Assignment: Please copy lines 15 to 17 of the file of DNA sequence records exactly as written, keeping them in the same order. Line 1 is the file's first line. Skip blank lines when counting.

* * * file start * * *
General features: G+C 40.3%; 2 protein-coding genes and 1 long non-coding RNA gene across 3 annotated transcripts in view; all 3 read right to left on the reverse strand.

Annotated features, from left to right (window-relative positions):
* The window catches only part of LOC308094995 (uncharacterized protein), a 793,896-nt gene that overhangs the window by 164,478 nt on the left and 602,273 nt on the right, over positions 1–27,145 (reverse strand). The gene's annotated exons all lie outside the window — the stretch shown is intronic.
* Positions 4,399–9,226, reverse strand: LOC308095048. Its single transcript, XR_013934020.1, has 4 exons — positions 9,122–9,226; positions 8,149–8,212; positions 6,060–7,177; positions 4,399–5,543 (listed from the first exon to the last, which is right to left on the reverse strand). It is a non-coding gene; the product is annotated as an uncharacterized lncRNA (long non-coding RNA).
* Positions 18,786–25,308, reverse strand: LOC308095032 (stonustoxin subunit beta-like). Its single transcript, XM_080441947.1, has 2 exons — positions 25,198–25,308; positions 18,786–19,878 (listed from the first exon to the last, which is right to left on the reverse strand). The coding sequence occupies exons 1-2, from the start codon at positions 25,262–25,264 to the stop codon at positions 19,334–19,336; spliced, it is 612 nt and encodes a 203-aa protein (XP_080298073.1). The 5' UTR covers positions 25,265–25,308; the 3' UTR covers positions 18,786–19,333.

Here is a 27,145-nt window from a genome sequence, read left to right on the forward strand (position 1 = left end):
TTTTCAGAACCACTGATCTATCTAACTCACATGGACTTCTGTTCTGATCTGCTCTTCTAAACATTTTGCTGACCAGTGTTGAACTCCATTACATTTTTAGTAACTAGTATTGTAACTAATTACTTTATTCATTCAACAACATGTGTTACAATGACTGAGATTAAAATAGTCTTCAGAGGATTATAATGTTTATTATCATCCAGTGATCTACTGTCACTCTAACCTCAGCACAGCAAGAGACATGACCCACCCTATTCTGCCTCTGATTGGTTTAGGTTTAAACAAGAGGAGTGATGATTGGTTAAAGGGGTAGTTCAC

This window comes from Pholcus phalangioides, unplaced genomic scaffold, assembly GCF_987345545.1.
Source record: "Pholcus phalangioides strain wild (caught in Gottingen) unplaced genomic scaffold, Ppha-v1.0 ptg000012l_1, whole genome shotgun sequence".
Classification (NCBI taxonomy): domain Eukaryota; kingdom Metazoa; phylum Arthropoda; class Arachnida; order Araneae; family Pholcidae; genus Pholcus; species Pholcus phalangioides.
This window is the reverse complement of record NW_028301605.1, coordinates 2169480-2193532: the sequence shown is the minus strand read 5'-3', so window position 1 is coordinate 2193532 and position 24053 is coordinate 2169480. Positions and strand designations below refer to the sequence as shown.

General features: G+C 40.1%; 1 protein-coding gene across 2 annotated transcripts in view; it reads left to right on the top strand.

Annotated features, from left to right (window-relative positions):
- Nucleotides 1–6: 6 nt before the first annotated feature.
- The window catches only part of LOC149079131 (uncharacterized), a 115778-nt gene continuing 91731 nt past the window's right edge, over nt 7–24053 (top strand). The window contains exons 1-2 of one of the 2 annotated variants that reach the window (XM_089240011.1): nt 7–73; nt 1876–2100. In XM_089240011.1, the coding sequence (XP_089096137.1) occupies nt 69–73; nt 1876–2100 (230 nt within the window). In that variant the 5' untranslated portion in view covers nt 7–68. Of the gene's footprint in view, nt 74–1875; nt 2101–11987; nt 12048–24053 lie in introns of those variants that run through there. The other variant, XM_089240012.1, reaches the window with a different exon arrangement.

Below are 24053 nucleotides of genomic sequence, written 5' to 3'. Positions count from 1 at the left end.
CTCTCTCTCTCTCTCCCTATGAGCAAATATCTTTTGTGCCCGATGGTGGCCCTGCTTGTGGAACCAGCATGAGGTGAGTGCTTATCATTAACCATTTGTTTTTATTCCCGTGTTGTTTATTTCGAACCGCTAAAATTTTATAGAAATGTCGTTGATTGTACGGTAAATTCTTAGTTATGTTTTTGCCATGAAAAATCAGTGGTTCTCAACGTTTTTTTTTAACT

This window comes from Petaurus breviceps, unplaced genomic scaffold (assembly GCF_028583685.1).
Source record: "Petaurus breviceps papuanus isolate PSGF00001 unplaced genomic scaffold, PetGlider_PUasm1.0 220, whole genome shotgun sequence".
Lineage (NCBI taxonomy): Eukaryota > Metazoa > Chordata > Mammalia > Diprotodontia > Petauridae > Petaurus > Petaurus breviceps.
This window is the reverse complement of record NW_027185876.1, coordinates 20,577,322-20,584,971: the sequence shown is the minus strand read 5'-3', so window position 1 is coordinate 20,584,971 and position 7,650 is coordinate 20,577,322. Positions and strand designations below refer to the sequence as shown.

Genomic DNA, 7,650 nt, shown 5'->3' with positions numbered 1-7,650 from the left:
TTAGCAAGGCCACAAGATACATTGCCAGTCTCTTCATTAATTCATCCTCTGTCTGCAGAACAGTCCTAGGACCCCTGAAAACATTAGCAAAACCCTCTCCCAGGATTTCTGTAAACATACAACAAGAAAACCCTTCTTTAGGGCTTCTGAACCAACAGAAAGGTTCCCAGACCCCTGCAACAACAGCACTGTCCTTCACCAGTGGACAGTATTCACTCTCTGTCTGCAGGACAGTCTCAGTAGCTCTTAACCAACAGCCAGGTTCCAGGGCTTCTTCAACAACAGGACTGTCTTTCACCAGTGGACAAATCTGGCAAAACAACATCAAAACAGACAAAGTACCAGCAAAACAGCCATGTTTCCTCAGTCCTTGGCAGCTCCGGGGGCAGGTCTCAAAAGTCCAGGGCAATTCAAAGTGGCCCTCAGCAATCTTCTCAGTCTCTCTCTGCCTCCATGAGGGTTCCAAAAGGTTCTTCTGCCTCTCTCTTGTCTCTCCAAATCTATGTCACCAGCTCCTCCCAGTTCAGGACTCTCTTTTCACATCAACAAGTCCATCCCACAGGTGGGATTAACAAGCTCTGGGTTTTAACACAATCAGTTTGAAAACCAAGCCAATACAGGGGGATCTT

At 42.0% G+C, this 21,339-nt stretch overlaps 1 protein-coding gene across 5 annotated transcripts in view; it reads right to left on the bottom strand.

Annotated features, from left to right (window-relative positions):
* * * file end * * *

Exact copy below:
- The window catches only part of LOC149079131 (uncharacterized), a 115778-nt gene continuing 91731 nt past the window's right edge, over nt 7–24053 (top strand). The window contains exons 1-2 of one of the 2 annotated variants that reach the window (XM_089240011.1): nt 7–73; nt 1876–2100. In XM_089240011.1, the coding sequence (XP_089096137.1) occupies nt 69–73; nt 1876–2100 (230 nt within the window). In that variant the 5' untranslated portion in view covers nt 7–68. Of the gene's footprint in view, nt 74–1875; nt 2101–11987; nt 12048–24053 lie in introns of those variants that run through there. The other variant, XM_089240012.1, reaches the window with a different exon arrangement.

Below are 24053 nucleotides of genomic sequence, written 5' to 3'. Positions count from 1 at the left end.
CTCTCTCTCTCTCTCCCTATGAGCAAATATCTTTTGTGCCCGATGGTGGCCCTGCTTGTGGAACCAGCATGAGGTGAGTGCTTATCATTAACCATTTGTTTTTATTCCCGTGTTGTTTATTTCGAACCGCTAAAATTTTATAGAAATGTCGTTGATTGTACGGTAAATTCTTAGTTATGTTTTTGCCATGAAAAATCAGTGGTTCTCAACGTTTTTTTTTAACT